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Michael Johnson >> Acoustic Kentucky Bluegrass >>


Michael: This interactive lesson covers some of the basics for playing acoustic bluegrass. We'll continue more picking techniques then add some licks. We are privileged to have guitar legend Hank Garland join our lesson. Hank has played with Hank Williams Sr., Johnny Cash and many other country legends.  Hank will share stories about Bill Monroe or Flatt and Scruggs throughout this lesson. 

Hank_Garland: Bill Monroe was a great man and flatt & Scruggs were friends of mine, yes, we were good friends.

Michael: Hank knew most of the Nashville players, The scale we'll use is the G Major scale:



  Michael: much like the blues, Bluegrass progressions are based on the I, IV, V, notes of a scale



Michael: Here's the I, IV, V of G major, do any of you know what those notes would be?

Whup: GCD

Ian: G CD

jed: G C D

Michael: thanks, here's the looping jam track: you can play that scale and the licks to come:



Michael: ok this progression start with the G, the C, G, D or what you might call the I, IV, I, V of the scale, here are the chords and strumming patterns you can play





Hank_Garland: one time Bill Monroe was getting a mandolin from Gibson and he thought they were going to put Monroe on the instrument and he did not want it because it said Gibson. I thought that was pretty funny

Michael: that's funny, you can finger the G major chord using your 1,2,3,4 fingers

John: .i love that chord

Michael: notice in the video I pick the 6th string then strum the chords on the 1,2,3 strings, then you pick the 4th D string and repeat the picking pattern



Michael: here's the fingering I use now let's try the C chord pattern







Michael: on the C chord you can pick the 5th string, strum the 1,2,3 strings, then pick the 6th string while you lift the first finger on that string





Michael: let's try the last chord D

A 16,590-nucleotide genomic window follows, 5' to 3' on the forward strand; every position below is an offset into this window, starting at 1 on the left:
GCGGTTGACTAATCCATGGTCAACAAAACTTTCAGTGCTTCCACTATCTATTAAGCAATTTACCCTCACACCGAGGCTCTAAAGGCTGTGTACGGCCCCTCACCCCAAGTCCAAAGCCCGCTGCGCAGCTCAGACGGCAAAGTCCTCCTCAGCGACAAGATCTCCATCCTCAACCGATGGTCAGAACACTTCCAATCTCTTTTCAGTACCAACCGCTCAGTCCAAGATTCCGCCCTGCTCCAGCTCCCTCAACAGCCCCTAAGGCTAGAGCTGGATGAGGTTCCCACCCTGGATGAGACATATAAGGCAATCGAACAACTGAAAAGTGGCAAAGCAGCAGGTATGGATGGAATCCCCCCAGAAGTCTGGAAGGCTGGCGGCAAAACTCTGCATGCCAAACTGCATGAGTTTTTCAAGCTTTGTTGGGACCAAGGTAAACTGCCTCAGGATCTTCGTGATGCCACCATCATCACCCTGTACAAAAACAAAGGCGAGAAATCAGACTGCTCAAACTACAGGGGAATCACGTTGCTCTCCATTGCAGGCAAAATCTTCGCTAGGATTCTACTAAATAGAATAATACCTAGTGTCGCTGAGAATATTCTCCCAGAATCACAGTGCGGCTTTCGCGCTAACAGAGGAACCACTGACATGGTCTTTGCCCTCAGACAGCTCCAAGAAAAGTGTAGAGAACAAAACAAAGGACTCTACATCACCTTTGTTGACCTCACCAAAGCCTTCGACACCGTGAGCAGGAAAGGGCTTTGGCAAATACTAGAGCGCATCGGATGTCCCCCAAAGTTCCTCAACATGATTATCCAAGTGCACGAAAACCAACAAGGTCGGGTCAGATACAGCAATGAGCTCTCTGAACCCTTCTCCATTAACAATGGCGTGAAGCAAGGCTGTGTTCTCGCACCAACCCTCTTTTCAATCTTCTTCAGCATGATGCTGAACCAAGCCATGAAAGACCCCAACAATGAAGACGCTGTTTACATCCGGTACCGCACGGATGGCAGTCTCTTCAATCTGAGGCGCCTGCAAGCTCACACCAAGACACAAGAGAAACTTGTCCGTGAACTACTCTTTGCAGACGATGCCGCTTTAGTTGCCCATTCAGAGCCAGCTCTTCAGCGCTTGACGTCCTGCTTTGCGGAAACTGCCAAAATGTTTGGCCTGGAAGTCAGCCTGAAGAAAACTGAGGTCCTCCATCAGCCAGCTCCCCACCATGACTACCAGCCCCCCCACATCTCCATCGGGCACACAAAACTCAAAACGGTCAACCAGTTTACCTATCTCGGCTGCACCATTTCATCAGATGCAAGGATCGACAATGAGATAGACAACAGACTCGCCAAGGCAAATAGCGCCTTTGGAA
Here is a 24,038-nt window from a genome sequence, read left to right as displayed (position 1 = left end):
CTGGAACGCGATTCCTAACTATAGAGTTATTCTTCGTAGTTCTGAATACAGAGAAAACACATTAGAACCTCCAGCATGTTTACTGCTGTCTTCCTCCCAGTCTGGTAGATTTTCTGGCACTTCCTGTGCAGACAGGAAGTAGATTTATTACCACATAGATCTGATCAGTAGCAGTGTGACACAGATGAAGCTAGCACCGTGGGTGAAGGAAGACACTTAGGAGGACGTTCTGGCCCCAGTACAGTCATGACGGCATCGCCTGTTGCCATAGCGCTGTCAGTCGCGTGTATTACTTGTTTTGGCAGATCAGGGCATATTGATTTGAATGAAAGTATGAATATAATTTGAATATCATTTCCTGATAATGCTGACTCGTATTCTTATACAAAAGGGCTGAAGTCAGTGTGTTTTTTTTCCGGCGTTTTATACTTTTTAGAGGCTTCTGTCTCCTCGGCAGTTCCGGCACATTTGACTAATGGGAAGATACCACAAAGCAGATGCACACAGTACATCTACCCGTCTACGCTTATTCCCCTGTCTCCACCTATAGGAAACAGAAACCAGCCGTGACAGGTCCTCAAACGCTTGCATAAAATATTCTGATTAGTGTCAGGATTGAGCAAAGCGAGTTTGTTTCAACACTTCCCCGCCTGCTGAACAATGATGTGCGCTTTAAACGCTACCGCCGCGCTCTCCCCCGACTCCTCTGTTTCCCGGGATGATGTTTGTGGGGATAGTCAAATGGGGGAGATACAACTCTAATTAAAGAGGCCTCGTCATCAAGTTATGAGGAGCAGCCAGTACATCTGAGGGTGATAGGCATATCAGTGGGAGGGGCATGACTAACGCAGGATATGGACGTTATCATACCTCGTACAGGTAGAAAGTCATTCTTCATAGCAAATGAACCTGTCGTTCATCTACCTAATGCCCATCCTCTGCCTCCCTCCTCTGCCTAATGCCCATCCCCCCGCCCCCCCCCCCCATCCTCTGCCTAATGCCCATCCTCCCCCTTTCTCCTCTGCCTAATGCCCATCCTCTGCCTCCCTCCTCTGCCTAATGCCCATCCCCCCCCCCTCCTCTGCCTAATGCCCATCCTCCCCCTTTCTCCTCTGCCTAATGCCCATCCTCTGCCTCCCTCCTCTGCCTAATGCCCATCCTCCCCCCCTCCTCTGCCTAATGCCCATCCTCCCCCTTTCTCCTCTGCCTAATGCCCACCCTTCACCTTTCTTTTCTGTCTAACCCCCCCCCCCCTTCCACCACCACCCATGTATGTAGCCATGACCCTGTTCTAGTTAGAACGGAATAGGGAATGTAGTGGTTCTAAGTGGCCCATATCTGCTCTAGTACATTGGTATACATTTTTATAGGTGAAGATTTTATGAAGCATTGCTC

Michael: the D you pick the 4th string, then strum the bottom strings then pick the 5th string then strum the chords, ok now you can play these chords on the 3rd, 8th, and 0th frets





John: you can drop your two fingers on the low E & A down one step toad and get the lazy mans C?

Michael: yes you can John



John: i still have problems with that F shape chord

Michael: notice how I use the F chord fingering position on the 3rd, 8th, 10th

John: ok

Michael: it is difficult for many people to barre the 1st two strings, you can adjust your elbow by swinging it away or towards you, that should help. You can play the same chord progression to the jam track. First you play on the 3rd, then, 8th, 3rd, then 10th



Michael: here's the tab for the progression, now you can add licks to this progression, here's the first lick starting on the G

Sean: do tradition bluegrass players play up the neck at all?

  Michael: some do Sean






Michael: see how that lick uses the G maj chord notes, ok now you can use that lick then play the C chord on the 8th fret then the D chord on the 10th:





Michael: try playing the last lick to the looping jam track

Andy: ah, I get it now

Andy: the video helps

Michael: there's the lick

bill: Teacher , I know most of the different scales but I don't know how to use them so what do I need to do with them

Michael: you need to learn how to run the scale down into licks, runs and melodies. OK for the next lick you can pull-off notes:



Whup: it's a bit of a stretch that last lick :)

Kevin: no joke....any tips on reaching teach?

guitreal: seems easier up the neck

Michael: you can practice stretching by holding the finger on one fret........ then practice stretching one fret further each time, it's pretty much like a stretching exercise just like in running or sports

Eddie_solo: what fret can u reach from the 5th fret teach

Michael: you can get a farther stretch by moving your thumb to the middle of the back of the neck

Michael: let me see Eddie, I'll send you the picture

Skedman: I got the 12th fret.



Michael: here you go 5th to 13th

Andy: ouch!

Michael: you can practice stretching

Sean: I got 11

Larry: i bet he broke his finger and cheated ;)

Michael: it hurts of course but very beneficial

Ian: do you really use that stretch to play music.

Michael: you have to adjust for the fret spacing that's for sure

Eddie_solo: are stretches like that actually used when playing

Michael: sometimes Eddie

rick: How about hand strength you do any exercises

Michael: sure Rick you can do several exercises

bill: teacher , playing some of those classical tunes will stretch your fingers too

Michael: yes Bill, you bet eddie, that song makes your fingers ach playing the add9 chords for 5 minutes

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